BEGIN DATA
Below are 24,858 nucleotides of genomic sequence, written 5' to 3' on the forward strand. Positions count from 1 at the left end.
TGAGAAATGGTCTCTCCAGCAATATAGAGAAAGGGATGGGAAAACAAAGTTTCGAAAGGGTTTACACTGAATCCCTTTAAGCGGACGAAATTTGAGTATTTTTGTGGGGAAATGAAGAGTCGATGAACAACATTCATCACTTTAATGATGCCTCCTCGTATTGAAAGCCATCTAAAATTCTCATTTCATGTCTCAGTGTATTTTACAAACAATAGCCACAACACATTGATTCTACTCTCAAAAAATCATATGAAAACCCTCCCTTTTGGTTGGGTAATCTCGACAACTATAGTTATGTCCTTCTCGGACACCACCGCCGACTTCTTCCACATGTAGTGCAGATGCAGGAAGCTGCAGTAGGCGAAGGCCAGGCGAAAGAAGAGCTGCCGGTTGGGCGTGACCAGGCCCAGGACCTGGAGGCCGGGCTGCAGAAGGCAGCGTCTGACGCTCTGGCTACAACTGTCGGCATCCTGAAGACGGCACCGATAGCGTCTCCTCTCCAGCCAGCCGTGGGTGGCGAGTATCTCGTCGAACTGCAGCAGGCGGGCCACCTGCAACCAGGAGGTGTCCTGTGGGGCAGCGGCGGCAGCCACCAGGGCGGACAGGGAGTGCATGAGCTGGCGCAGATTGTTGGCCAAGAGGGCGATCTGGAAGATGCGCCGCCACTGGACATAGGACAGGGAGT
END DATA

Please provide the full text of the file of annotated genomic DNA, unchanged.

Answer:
Below are 24,858 nucleotides of genomic sequence, written 5' to 3' on the forward strand. Positions count from 1 at the left end.
TGAGAAATGGTCTCTCCAGCAATATAGAGAAAGGGATGGGAAAACAAAGTTTCGAAAGGGTTTACACTGAATCCCTTTAAGCGGACGAAATTTGAGTATTTTTGTGGGGAAATGAAGAGTCGATGAACAACATTCATCACTTTAATGATGCCTCCTCGTATTGAAAGCCATCTAAAATTCTCATTTCATGTCTCAGTGTATTTTACAAACAATAGCCACAACACATTGATTCTACTCTCAAAAAATCATATGAAAACCCTCCCTTTTGGTTGGGTAATCTCGACAACTATAGTTATGTCCTTCTCGGACACCACCGCCGACTTCTTCCACATGTAGTGCAGATGCAGGAAGCTGCAGTAGGCGAAGGCCAGGCGAAAGAAGAGCTGCCGGTTGGGCGTGACCAGGCCCAGGACCTGGAGGCCGGGCTGCAGAAGGCAGCGTCTGACGCTCTGGCTACAACTGTCGGCATCCTGAAGACGGCACCGATAGCGTCTCCTCTCCAGCCAGCCGTGGGTGGCGAGTATCTCGTCGAACTGCAGCAGGCGGGCCACCTGCAACCAGGAGGTGTCCTGTGGGGCAGCGGCGGCAGCCACCAGGGCGGACAGGGAGTGCATGAGCTGGCGCAGATTGTTGGCCAAGAGGGCGATCTGGAAGATGCGCCGCCACTGGACATAGGACAGGGAGT